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Preeclampsia Linked to Cardiovascular Problems After Pregnancy

Insulin resistance increases and arteries malfunction years later, researchers say

TUESDAY, June 24 (HealthDay News) -- Preeclampsia may change the way arteries respond to insulin, thereby increasing the risk of cardiovascular problems years after the dangerous pregnancy complication occurs, Scandinavian researchers report.

In this small study, researchers found an association between insulin sensitivity in women and a history of preeclampsia, which is high blood pressure during pregnancy.

"Although insulin sensitivity in non-obese women with previous preeclampsia is similar to that in control women, there was a significant correlation between waist-to-hip ratio and serum triglycerides and insulin sensitivity only in women with history of preeclampsia," said lead researcher Dr. Risto Kaaja, a researcher at Helsinki University Hospital in Finland.

"Secondly, insulin sensitivity correlated to vasodilatation again only in the preeclamptic group," Kaaja said. "Early-onset preeclampsia correlated to impaired insulin sensitivity later in life."

The study was published in the June 23 early online edition of Hypertension.

In the study, Kaaja's team looked at 28 non-obese women who had severe preeclampsia during pregnancy and compared them with 20 women who had normal pregnancies. After five to six years, researchers found an association between insulin sensitivity and dysfunction in the arteries among women with a history of preeclampsia, but not among women who had had normal pregnancies.

"We have been the first to suggest that preeclampsia could be the first manifestation of the metabolic syndrome," Kaaja said. "Although preeclampsia is mainly cured after delivery, features of the metabolic syndrome have been shown to prevail for months to several years after a preeclamptic pregnancy," he said.

"We showed that this impairment is related to insulin sensitivity and also with waist-to-hip ratio," Kaaja said, "meaning that women with history of preeclampsia could be more sensitive to harmful effects of gaining weight and increased waist-hip ratio, leading to insulin resistance and increased risk for atherosclerosis."

These women should be told about their increased risk for cardiovascular disease, Kaaja said.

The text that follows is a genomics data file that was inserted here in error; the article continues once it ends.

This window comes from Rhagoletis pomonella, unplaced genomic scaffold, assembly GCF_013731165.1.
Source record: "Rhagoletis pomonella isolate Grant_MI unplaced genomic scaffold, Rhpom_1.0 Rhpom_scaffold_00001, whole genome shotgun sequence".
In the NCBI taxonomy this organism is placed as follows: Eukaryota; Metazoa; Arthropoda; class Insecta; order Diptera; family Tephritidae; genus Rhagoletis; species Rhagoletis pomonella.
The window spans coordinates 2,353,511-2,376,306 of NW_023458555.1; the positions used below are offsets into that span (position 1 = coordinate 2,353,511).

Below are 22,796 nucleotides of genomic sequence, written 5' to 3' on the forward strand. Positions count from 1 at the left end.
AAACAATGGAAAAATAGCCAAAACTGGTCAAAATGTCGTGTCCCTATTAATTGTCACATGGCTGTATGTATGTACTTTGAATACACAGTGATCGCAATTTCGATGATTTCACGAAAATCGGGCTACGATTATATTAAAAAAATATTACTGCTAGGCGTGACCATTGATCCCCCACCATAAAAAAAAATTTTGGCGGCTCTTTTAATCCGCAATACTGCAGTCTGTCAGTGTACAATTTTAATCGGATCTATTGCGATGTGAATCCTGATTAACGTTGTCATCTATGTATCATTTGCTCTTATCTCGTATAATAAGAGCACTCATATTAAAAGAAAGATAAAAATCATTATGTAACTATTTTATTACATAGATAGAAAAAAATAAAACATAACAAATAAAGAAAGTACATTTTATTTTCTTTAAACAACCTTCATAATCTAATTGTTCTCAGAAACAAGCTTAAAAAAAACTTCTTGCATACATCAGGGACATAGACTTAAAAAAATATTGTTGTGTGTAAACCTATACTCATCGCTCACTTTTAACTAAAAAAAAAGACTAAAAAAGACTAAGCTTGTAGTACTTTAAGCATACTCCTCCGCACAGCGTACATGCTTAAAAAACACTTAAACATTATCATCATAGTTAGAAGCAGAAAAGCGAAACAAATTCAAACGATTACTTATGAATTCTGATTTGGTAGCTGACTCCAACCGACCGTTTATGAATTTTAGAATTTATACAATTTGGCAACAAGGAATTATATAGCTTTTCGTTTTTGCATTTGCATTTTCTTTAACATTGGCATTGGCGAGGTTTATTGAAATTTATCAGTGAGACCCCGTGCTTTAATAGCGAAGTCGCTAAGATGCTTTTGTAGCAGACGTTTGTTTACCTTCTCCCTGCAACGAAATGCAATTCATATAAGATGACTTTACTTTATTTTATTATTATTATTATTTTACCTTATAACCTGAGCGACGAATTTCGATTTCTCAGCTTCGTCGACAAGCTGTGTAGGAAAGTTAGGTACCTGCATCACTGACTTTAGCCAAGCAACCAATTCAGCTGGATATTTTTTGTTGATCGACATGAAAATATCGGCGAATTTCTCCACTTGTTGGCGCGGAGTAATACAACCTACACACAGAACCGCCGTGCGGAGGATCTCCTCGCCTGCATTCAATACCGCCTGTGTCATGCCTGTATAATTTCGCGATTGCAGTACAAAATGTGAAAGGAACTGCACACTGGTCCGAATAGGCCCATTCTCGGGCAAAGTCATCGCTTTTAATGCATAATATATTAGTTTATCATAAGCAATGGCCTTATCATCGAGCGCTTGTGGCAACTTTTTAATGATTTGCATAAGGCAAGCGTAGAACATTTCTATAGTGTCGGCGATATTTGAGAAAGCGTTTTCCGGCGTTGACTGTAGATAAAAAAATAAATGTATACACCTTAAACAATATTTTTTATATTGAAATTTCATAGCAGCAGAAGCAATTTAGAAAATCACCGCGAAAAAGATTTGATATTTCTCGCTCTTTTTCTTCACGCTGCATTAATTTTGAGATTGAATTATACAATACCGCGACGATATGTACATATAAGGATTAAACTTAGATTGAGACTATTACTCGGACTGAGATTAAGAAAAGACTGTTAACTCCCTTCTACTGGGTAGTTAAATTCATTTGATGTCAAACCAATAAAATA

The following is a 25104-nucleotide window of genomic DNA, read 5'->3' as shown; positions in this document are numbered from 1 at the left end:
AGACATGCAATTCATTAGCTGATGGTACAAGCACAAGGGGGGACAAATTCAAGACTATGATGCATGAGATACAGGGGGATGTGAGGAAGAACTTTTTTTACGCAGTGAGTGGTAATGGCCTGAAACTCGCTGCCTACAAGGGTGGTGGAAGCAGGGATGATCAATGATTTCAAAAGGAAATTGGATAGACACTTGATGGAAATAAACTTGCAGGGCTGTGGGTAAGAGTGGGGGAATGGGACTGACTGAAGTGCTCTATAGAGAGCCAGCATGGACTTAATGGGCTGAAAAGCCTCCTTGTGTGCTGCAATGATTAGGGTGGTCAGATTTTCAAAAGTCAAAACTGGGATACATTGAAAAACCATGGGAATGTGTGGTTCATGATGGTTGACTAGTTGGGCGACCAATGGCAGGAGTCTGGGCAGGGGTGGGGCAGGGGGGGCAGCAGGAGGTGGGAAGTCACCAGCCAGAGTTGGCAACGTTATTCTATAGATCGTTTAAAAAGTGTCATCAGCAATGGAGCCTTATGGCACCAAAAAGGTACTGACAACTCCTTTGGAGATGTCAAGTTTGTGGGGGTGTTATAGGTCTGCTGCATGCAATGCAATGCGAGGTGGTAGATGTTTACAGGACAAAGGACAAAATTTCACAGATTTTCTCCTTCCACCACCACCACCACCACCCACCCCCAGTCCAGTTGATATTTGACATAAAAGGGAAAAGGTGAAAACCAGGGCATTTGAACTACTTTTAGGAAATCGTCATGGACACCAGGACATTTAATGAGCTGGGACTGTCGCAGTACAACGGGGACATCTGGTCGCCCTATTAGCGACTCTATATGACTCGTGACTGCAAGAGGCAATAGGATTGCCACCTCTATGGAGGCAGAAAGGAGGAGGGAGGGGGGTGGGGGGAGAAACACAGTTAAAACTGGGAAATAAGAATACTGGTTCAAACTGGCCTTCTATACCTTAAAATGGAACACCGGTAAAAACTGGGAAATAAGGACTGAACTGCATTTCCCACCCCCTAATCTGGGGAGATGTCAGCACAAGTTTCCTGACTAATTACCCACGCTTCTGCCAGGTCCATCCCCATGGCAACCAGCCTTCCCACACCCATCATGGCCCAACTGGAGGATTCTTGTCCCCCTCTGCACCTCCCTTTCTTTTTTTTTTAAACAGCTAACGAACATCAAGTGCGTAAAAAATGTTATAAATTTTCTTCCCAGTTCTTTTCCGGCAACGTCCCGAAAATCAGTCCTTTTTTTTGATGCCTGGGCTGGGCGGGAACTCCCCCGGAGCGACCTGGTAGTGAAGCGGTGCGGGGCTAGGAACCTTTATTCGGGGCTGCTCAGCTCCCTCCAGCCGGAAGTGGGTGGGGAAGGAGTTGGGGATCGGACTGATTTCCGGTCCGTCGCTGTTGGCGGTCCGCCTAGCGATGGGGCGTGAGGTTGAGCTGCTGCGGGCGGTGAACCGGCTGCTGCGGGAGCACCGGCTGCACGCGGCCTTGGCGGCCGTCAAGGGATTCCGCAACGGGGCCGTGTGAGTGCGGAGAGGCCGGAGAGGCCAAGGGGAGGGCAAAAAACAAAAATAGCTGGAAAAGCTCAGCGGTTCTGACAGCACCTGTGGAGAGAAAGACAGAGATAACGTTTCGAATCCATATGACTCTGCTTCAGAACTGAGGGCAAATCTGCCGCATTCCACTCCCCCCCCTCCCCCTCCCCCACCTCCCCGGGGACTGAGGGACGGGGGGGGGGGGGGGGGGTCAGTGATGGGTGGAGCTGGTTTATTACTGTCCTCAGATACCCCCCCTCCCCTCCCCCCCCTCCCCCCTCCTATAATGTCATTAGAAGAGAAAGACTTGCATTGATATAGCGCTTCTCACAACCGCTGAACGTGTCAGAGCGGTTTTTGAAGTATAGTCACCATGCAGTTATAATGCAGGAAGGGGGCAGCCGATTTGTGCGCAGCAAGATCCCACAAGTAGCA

Women with a normal waist-hip ratio who had preeclampsia should be careful not to gain weight later in life, Kaaja said.

In addition, blood pressure, cholesterol and blood sugar levels should be checked regularly among women with a history of preeclampsia. "With increasing waist-to-hip ratio, they will become insulin-resistant, and their vasodilatation will be impaired," Kaaja said. "Both factors, insulin resistance and impaired vasodilatation, lead to cardiovascular diseases."

Preeclampsia affects between 5 percent and 8 percent of all pregnancies. The condition is characterized by high blood pressure and protein in the urine. Common symptoms include swelling, sudden weight gain, headaches, and changes in vision. However, some women report few symptoms.

Dr. Byron Lee, an associate professor of cardiology at University of California, San Francisco, thinks this study helps explain why women with a history of preeclampsia are at risk for heart disease.

"Although we have known for awhile that women with a history of preeclampsia are at increased risk of coronary artery disease, we were not sure why," Lee said. "This study suggests that the body fat may be the link. Therefore, women who have had preeclampsia should be extra careful to keep off excess weight."

More information

For more on preeclampsia, visit the National Institutes of Health.

SOURCES: Risto Kaaja, M.D., D.M.Sc., researcher, Helsinki University Hospital, Finland; Byron Lee, M.D., associate professor, cardiology, University of California, San Francisco; June 23, 2008, Hypertension, online

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